Using and maintaining your tank
In part one, we looked at all the things you should ask about and check before buying a home with oil-fired heating. Here we’ll look at how you should look after and maintain your tank.
Regular inspection and maintenance
Once the house and the tank are yours, you should check over your tank at least once a month to make sure it isn’t damaged or leaking. If you have a plastic tank, look for whitening and splits in the plastic.
If it’s metal you need to be looking for rust, blistering and oil damp patches, particularly around the seams and welds. Also look for visual clues of leakage like die back in the surrounding vegetation or a strong smell of oil. Your oil usage suddenly shooting up is another sign that all might not be well.
As well as your own checks, arrange an inspection from an OFTEC registered oil engineer once a year. Most OFTEC registered oil engineers will carry out this inspection at no extra charge as part of your boiler service. Make sure you retain any paperwork from these visits and promptly act on any advice if issues are identified.
Purchasing a spill kit and knowing how to use it is a sensible precaution in case an oil spill does occur.
Oil Delivery Companies
Unlike large, faceless organisations that supply gas and electricity, there are hundreds of fuel distributors nationwide and many of them are independent, family owned businesses that work within and support their local communities. Service and reputation can be more important than purely cost. Your vendor may have some recommendations, or alternatively, ask around in the local community.
The UK Independent Fuel Delivery Association (UKIFDA) is an association of fuel delivery professionals working to deliver the highest standards of quality, safety and customer service. You can find your nearest UKIFDA members on the Oilsave website – https://www.oilsave.org.uk/distributor-search/
Also, find out if you have an oil buying club or syndicate in your area. The Oil-Club Limited has over 6,000 clubs nationwide and you can access a map via this link – https://www.oil-club.co.uk/about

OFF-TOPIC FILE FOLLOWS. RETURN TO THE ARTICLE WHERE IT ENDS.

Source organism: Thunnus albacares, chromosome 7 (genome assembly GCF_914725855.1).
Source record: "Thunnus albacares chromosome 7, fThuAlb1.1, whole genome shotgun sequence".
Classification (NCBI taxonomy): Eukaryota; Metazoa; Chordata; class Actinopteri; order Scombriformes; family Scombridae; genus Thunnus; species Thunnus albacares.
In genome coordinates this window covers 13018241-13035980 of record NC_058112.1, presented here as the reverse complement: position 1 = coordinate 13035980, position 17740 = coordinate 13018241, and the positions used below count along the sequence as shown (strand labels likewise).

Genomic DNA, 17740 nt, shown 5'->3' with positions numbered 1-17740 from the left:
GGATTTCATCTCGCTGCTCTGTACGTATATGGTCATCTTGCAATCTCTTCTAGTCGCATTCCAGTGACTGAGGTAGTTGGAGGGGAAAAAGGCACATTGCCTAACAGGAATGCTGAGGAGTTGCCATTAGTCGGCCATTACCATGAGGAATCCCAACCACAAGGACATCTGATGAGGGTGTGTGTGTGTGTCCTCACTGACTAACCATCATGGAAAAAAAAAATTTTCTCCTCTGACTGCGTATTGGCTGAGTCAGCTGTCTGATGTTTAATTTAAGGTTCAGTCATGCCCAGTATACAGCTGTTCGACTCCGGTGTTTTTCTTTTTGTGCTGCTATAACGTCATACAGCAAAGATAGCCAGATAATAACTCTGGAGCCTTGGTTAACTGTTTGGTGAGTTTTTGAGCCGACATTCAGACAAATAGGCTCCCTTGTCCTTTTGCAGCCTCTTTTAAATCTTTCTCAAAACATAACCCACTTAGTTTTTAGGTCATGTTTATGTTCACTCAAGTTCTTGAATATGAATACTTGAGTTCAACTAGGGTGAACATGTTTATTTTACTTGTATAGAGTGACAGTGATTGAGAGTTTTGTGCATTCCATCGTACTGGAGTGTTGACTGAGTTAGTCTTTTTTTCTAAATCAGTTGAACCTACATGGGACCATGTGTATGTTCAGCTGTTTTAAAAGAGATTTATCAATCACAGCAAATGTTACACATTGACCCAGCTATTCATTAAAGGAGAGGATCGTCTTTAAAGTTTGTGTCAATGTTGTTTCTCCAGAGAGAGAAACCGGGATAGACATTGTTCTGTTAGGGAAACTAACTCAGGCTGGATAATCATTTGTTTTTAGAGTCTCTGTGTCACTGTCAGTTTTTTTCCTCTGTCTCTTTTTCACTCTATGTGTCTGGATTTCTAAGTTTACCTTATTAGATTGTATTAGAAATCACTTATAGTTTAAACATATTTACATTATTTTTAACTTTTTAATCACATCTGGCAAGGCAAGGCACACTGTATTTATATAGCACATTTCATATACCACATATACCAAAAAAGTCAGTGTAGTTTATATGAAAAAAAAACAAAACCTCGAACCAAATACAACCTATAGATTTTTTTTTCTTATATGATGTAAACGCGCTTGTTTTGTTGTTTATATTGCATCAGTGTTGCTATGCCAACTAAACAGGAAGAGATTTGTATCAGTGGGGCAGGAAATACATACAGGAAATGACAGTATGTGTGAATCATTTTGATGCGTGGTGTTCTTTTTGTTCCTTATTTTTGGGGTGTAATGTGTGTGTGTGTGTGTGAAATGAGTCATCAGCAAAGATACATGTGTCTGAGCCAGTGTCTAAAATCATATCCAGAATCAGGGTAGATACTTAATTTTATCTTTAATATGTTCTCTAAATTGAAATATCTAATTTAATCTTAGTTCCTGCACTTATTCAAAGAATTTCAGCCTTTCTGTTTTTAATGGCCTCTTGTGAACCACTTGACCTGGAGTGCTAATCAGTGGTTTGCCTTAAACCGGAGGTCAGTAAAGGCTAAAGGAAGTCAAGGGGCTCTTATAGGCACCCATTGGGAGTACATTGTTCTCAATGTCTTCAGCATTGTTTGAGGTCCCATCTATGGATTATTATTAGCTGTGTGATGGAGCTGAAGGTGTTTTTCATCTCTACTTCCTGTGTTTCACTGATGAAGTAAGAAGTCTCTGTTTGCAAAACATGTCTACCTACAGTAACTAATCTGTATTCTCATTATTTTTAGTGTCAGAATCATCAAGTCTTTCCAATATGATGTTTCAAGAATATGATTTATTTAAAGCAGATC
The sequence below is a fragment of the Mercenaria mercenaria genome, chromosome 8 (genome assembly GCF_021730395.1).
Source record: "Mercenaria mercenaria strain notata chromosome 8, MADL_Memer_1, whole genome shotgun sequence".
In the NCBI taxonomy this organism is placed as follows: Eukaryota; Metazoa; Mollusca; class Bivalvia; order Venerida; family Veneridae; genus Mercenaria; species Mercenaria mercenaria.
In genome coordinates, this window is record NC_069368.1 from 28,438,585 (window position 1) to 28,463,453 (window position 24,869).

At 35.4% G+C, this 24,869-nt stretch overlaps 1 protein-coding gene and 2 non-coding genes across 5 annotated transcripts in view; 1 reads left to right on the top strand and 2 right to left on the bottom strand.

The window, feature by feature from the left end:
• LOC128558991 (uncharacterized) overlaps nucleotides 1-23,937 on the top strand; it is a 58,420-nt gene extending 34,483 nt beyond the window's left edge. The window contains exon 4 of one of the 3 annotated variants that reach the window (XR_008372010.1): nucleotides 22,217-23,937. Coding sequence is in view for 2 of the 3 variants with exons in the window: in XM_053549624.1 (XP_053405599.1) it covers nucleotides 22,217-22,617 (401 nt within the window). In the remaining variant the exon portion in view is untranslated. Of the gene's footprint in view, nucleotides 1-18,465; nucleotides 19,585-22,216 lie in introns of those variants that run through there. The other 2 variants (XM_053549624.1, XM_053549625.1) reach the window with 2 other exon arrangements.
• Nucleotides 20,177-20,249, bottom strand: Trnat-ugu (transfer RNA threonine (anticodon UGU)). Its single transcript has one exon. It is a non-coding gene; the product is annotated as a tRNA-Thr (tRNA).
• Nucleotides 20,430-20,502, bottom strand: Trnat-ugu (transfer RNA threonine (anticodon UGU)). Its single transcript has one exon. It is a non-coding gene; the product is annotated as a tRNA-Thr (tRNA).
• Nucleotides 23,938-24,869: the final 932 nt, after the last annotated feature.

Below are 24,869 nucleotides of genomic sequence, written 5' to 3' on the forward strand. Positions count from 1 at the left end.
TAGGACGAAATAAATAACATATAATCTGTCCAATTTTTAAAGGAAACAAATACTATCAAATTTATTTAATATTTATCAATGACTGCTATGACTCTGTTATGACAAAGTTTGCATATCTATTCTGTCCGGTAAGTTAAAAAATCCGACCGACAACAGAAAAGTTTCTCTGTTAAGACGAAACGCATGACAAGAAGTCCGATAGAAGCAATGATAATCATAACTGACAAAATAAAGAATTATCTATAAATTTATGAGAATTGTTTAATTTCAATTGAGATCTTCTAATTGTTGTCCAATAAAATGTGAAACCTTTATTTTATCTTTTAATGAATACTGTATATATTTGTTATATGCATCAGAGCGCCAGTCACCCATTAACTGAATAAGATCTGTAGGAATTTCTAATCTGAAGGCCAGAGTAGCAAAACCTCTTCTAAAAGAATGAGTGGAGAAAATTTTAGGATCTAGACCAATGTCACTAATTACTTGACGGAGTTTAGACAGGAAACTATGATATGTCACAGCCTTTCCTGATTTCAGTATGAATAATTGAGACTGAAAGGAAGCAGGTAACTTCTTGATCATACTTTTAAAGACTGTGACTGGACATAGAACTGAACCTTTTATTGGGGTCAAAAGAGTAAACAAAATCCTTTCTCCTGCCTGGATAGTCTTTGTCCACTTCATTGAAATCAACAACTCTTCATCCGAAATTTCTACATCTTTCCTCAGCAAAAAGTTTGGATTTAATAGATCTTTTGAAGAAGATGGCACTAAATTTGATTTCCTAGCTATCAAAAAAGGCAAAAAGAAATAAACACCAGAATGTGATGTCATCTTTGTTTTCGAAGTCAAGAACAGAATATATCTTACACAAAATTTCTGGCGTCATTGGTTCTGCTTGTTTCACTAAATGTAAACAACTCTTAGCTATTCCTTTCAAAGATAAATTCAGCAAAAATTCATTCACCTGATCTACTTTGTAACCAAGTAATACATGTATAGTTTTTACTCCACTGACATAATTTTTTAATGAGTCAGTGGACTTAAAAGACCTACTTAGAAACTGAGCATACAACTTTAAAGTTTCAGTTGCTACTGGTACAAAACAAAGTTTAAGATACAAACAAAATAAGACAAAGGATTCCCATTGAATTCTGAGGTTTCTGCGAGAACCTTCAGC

Protecting your tank
Unfortunately, oil tanks are often a target for thieves so it’s wise to take precautions to limit your vulnerability.
As well as the loss of the oil, theft can lead to damage to the tank and spillages with consequent repair and clean-up fees that can be many times higher than the cost of the fuel itself.
Precautions can range from installing CCTV, security lighting, lockable fill points (usually included as standard with new tanks), anti-theft tank alarms (rather than the standard ‘contents level’ ones) and choosing a tank with a top outlet system & anti siphon valve fitted. If practical, consider relocating your tank to hide it from sight, or shield the tank with trees and plants, but make sure they are positioned far enough away not to be a fire risk or to restrict access. Prickly boundary hedges and lockable gates are simple solutions, but often highly effective.
Insurance is your backstop against things going wrong. Insurance won’t stop leakage, damage or theft occurring, but it can protect you against the worst of the financial consequences if purchased correctly.
In an extract from – Looking after your oil in the South East, published by the Environment Agency*, this is what they say on the topic of oil tanks and insurance:
“Make sure that you have adequate insurance cover, and not just to replace the lost oil. Check with your insurer to see if environmental clean-up is covered if you suffer an accidental loss of oil. Your policy should have a high enough liability limit to cover you if neighbouring land and/or boreholes are affected. You should also make sure your policy covers the cost of cleaning up oil on your own property as you will be required to do this under the Water Resources Act 1991. One unfortunate householder in Hampshire had only third-party cover and recently had to pay around £100,000 for the clean-up of an oil leak on his own land. Note insurance companies may not pay if the leak has been occurring over time, so regular inspection of your tank and monitoring of usage is important.”
Depending on the cause, a household insurance policy should provide cover for loss of oil and damage to the buildings and contents of your home following an escape of domestic fuel oil; it should also provide cover for theft of oil subject to you being able to demonstrate that such an incident has taken place. However, many household policies restrict cover for pollution to that following a sudden, accidental & identifiable incident that takes place in its entirety at a specific moment in time that is within the period of insurance i.e. they do not cover gradual leakage, and may not extend to cover the costs of environmental clean-up of your own land or the water on or beneath it.
We’ve created a list of questions for you to ask your insurance company or broker, so that you can check for yourself what cover your household policy does provide in the event of an oil spill incident and this list is free to download here.